Every time Windows starts up, numerous third-party programs and processes start with it. Even a brand-new PC will invariably come with various vendor-specific apps and add-ons preinstalled. And as you use your computer and install the applications and tools you actually require, these too will drop startup items onto your PC, to the point where there might be literally dozens of programs firing up in the background before you’ve even logged in.
Is this a problem? Not to the extent it used to be. A modern computer with an SSD can launch a whole batch of programs at once with relatively little impact on performance, and in an age when even entry-level laptops have 8GB of RAM, you’d need an enormous number of startup items chugging away in the background to run out of memory.
This isn’t to say that startup items are a non-issue, however. Even if these little add-ons load smoothly, they are still consuming resources that you might not want to waste. More to the point, they can interfere with your user experience by inserting themselves into menus, cluttering your system tray or even causing resource conflicts and system errors. Even if a startup item isn’t doing any harm at all the bottom line is that you still have every right to know exactly what’s running on your own computer, and to decide whether or not it should be allowed to execute automatically.
Finding startup items
The simplest way to get an overview of all your startup items is to open the Windows 10 Settings app and navigate to Apps | Startup. This brings up an easy-to-read list of self-launching programs, along with the name of each one’s publisher and an estimate of its system impact. This estimate is determined by tracking each item’s CPU and disk usage during the startup process, and then categorising each item as follows:
High impact: Uses more than one second of CPU time or more than 3MB of disk I/O (input/output) at startup.
Medium impact: Uses 300 to 1,000ms of CPU time or between 300KB and 3MB of disk I/O.
Low impact: Uses less than 300ms of CPU time and less than 300KB of disk I/O.
There’s also a switch next to each item that lets you prevent it from running – which could make a real difference to the boot speed and overall responsiveness of your PC.
Before taking that step, though, you might want to unearth a bit more information about each item – and this is available via the Windows Task Manager. Open this up (either via the Start menu or by pressing Windows+Shift+Esc), click on the Start-up tab and you’ll again see a list of all the programs that run at boot time, along with each one’s impact and other information.
This is just a fraction of what the Task Manager can tell you, however. For starters, we suggest you right-click in the Task Manager’s column-heading area and enable the “CPU at start-up” and “Disk I/O at start-up” columns; this reveals the actual readings on which the impact assessments are based. You might find that two processes rated as “High impact” are in fact making vastly different demands on your processor and storage. In the upper-right of the window, you’ll also see a readout of how long it took your computer’s BIOS to initialise at the last boot: it may well be that tweaking some settings can reduce this time and get you to the desktop more quickly.
Another column that’s worth turning on is “Running now”. As you’d expect, this shows whether a startup item is currently running, so you can see at a glance which programs terminate once they’ve done their job, and which hang around in the background, consuming resources and potentially getting in your way.
Another reason why an item might not be running now is if you’ve disabled it, either in the Settings app or via the “Disable” button in the bottom-right corner of the Task Manager. The default “Status” column shows whether each startup item is enabled or disabled, and you can activate the “Disabled time” column to see precisely when each disabled item was turned off.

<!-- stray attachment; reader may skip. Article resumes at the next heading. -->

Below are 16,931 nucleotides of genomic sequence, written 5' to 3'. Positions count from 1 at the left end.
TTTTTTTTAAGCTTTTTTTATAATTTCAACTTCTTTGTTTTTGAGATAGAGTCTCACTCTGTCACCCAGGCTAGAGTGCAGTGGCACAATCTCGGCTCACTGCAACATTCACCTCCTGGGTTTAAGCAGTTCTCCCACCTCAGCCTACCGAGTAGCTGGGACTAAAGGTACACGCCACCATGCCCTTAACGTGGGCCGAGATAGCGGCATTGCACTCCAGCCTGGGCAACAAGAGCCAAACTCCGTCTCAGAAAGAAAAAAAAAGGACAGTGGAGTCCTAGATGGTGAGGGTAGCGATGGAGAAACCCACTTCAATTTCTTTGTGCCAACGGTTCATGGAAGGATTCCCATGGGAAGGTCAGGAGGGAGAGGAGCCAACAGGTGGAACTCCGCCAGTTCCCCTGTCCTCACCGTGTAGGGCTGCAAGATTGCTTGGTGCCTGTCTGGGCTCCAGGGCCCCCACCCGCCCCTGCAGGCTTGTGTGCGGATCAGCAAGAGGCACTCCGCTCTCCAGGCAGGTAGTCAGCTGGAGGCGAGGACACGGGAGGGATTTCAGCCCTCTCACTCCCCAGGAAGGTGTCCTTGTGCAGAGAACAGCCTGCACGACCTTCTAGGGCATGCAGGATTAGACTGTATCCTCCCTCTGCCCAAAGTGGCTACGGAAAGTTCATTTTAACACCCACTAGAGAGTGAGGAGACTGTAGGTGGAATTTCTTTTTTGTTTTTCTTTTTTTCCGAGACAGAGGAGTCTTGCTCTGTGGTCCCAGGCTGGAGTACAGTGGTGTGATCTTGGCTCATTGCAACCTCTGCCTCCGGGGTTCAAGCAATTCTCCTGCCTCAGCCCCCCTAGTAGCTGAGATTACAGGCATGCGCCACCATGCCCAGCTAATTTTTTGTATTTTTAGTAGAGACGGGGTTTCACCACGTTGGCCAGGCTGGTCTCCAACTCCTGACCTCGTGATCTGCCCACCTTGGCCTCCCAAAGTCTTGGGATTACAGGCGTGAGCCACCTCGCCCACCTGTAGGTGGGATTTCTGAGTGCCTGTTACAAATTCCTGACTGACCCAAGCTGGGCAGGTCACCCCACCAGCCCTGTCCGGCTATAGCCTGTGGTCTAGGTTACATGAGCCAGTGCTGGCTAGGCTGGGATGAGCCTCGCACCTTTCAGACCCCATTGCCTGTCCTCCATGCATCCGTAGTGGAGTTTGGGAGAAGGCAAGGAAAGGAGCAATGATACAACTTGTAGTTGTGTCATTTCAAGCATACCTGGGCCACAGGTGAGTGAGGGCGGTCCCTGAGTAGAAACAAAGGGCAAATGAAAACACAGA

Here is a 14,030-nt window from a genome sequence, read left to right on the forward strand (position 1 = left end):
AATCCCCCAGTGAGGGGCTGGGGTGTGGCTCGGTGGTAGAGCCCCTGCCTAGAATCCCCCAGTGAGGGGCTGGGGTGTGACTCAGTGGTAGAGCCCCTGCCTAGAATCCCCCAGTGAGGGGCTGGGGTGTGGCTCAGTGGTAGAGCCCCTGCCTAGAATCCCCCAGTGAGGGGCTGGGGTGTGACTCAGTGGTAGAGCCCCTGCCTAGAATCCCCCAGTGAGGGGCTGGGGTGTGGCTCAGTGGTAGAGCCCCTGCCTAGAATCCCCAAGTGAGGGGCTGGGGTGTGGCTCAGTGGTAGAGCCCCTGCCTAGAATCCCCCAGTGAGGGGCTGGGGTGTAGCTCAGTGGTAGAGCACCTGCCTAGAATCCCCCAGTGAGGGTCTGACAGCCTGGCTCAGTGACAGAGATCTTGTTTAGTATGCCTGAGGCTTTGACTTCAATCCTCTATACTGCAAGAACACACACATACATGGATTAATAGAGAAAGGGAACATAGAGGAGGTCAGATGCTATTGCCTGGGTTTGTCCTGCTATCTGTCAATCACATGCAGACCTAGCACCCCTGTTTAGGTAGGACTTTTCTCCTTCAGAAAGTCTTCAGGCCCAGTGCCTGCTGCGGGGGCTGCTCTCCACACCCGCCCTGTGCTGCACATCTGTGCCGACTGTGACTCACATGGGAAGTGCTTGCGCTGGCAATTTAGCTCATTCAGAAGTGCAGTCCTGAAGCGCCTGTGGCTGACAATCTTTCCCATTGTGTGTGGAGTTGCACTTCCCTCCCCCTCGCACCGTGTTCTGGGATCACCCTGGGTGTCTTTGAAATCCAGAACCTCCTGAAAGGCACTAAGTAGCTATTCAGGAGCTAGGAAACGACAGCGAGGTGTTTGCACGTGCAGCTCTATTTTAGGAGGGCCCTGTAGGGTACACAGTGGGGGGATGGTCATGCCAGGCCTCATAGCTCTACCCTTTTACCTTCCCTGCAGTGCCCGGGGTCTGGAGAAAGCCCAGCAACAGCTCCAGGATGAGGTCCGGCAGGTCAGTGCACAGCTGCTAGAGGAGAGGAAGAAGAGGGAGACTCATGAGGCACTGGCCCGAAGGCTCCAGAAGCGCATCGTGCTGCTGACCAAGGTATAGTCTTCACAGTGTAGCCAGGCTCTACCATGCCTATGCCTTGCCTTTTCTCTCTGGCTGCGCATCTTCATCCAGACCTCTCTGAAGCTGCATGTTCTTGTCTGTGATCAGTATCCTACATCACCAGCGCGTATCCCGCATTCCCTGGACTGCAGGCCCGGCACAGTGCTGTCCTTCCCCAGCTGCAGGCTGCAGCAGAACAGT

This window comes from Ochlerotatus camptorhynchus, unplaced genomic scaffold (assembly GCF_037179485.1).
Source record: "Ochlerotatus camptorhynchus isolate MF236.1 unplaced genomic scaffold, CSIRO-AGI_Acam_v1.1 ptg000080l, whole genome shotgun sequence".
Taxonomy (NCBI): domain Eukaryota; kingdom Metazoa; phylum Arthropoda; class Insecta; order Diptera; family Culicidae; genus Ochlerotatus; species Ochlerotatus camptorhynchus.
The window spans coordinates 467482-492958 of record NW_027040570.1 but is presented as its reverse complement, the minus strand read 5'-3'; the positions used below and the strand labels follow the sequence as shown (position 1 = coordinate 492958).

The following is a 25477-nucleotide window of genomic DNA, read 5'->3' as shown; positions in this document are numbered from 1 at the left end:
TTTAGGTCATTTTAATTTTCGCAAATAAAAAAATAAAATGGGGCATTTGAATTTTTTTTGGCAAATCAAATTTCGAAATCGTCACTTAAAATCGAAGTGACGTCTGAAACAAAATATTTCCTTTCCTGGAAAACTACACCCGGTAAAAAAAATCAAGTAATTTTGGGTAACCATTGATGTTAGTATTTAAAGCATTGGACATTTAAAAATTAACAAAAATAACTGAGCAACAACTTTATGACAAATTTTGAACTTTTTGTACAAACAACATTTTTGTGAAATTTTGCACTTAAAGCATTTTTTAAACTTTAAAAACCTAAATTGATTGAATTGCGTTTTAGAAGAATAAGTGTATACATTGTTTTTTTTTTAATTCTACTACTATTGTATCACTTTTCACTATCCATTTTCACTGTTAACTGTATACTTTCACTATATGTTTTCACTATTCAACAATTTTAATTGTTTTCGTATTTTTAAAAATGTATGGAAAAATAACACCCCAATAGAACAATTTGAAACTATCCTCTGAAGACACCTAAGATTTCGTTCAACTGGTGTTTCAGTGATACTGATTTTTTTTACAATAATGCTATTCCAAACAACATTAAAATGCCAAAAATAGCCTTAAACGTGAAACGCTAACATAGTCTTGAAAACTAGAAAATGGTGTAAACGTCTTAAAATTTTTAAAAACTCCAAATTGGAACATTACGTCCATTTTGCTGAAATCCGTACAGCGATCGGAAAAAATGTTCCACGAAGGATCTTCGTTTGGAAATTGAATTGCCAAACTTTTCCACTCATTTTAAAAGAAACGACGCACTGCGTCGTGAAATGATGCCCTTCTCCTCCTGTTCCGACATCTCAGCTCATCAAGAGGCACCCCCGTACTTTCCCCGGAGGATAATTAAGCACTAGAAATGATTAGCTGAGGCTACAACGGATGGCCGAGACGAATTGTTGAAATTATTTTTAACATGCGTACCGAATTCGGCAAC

The last two columns we’d draw your attention to are “Command line” and “Start-up type”. The former shows you the full path to the program that’s launched when Windows starts – which could be useful if you don’t recognise something from its name and publisher. The latter shows either “Folder” if the item is being launched because there’s a shortcut to it in one of Windows’ Startup folders, or “Registry” if it’s specified by a Registry key.
Functionally, it makes no difference whether a startup item is launched from a folder or via the Registry – but if you want to explore these locations for yourself then naturally you’ll need to access them in different ways. Startup folders can be easily browsed using the File Explorer: if you’re the only person with an account on your computer, they’ll be located at these two paths:
The former of these contains shortcuts to programs that launch when you (personally) log on, while the latter contains items that apply to all users. Any additional user accounts on your system will also have their own Startup folders, within their own user directory. If you’ve disabled any items then the relevant shortcuts will be moved to a parallel folder in the same location called “STARTUP-”.
If navigating through all those folders seems like a drag, you can alternatively type “shell:startup” or “shell:common startup” into the address bar of an Explorer window to jump to the startup folder for the current user or all users respectively.
With Registry items, most third-party apps will be found in one of these two locations:
Just as with the Startup folders, the first location contains details of programs that should run when you log on, while the second contains startup items for everyone. If you’re browsing through the Registry, you’ll also see keys in the same locations called “RunOnce”: as you’d expect, these specify files that should be launched at the next startup, but not again after that – which is helpful for finishing up installation or uninstallation procedures.
Startup folders and Registry values are the most common ways of setting startup items, but there’s a third way. As we’ve discussed in a previous feature (see issue 301, p38), the Windows Task Scheduler can be set to launch applications and scripts whenever certain trigger events occur – and two of the available triggers are “at startup” and “at logon”.
If you want to create your own startup items, this is the route we’d recommend. The Task Scheduler’s step-by-step wizard makes the process almost foolproof, and offers all sorts of advanced controls that you don’t get with other methods, such as the ability to apply time and date restrictions, the option to skip execution if the computer is running on battery power or away from your home network, and an easy interface for managing the permissions that your app will launch with. It also provides a handy central console for managing your custom tasks and checking their execution history.
The catch is that startup tasks created in this way don’t appear in the Task Manager (nor the Windows 10 Settings app). This means they can easily slip under the radar when you’re troubleshooting – and that doesn’t just apply to your own tasks, but those created by third-party applications too. If you’re hunting high and low for something that seems to be running every time you start your computer, but can’t see it in the Task Manager’s Start-up pane, you may find that it’s been hidden here instead.